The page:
10th January 2021
I recently contacted the BBC about the headline of this article: Erdington Murder Probe after Man 'Deliberately' Driven at by Car.
I suggested to them that it would be better to make clear that a person was driving, rather assigning blame to the vehicle. The wording of the headline could have a psychological effect, and contribute to the situation in the UK where road violence is not taken seriously enough, and is regarded as inevitable and a fact of life.
I asked them, would they write a headline saying that a knife stabbed someone, a baseball bat hit someone over the head, or a gun shot someone? Why should it be different when a car is the weapon?
The BBC didn't understand the point I was making; instead, they answered questions I didn't raise. They said they didn't think anyone would be misled into believing it was a self-driving car. It is frustrating when someone attributes daft arguments to you, then answers them.
As a result, I looked into this in more depth, and here are the results.
A StreetsBlogUSA article explains the relevant points.
It reports academic researchers' findings that '…the framing of articles greatly affects public perceptions of vehicle violence...A team of researchers found that even subtle differences in how an article is framed greatly affects readers' interpretation of crashes and their attitudes toward policy...Seemingly trivial editorial differences have been shown to influence how readers make sense of a story.'
The first of the recommendations noted in the article is: 'Avoid non-agentive, object-based language.' That means avoid the language used in the BBC headline, where it was the car that did it, not a person.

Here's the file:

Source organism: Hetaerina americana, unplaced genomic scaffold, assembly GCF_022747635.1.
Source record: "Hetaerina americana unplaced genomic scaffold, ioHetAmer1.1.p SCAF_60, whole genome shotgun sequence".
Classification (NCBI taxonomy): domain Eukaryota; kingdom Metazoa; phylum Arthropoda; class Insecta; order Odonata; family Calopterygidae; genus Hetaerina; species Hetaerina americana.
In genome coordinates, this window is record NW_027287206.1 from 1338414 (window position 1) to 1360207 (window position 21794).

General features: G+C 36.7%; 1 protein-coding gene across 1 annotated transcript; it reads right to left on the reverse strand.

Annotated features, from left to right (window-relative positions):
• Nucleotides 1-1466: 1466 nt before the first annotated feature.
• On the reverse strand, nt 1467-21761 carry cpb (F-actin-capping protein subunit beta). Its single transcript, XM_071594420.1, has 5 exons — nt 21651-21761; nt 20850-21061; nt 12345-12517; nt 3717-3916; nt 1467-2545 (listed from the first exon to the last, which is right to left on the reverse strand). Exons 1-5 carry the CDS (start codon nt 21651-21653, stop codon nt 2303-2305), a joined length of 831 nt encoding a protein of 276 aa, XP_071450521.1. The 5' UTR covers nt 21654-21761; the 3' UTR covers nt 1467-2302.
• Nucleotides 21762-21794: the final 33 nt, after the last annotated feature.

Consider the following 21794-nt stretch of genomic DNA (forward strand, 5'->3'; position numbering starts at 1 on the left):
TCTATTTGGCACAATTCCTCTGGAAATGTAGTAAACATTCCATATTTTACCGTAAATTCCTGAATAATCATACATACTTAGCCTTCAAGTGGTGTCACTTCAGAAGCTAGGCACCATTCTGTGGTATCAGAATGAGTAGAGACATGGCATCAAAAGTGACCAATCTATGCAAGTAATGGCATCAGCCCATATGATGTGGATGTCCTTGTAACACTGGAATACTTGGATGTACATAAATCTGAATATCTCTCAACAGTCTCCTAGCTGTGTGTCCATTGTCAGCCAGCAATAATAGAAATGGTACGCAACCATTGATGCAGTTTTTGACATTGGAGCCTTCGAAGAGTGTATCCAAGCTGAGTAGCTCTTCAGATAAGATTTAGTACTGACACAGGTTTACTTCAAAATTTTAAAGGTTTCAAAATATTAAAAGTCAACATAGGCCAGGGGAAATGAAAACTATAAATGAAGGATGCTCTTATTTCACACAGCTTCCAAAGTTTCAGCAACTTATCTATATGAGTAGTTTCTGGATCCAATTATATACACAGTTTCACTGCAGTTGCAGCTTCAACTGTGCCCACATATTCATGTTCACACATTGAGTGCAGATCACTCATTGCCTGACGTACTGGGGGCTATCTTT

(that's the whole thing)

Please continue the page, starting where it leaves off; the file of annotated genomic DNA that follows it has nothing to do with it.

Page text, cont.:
The idea of agency is explained in a Frontiers in Psychology article.
'In language, one finds pervasive and systematic ways of construing and interpreting the world. Patterns in everyday descriptions (e.g., whether someone says “He shattered the crystal” or “The crystal shattered”) may serve as pervasive and powerful cues to agency.'
'For example, English speakers who read a report about Justin Timberlake and Janet Jackson's wardrobe malfunction containing the agentive expression “tore the bodice” not only blamed Timberlake more, but also levied 53% more in fines for the offense than those who read the non-agentive “the bodice tore.” The linguistic framing had a big effect on blame and punishment even when people watched a video of the event and were able to witness the tearing with their own eyes.'
In the UK, Laura Laker and Martin Porter QC have recently argued that 'language and accuracy matter, and too often reporting contributes to making the roads less safe'.
They have contributed to suggestions for Road Collision Reporting Guidelines.
Martin Porter QC says: 'Reporting Guidelines for journalism about road traffic crashes and criminal offences committed on our roads are long overdue and of vital importance. Language matters. The language of journalists, with any accompanying prejudices and assumptions, are so easily imported into the attitudes of road users and into our criminal and civil justice systems.'
'It may seem harmless to speak of vehicles speeding, running lights or running people down, thereby implying no human responsibility...but the knock on effects contribute to increased danger on our roads and to failings throughout the justice system.'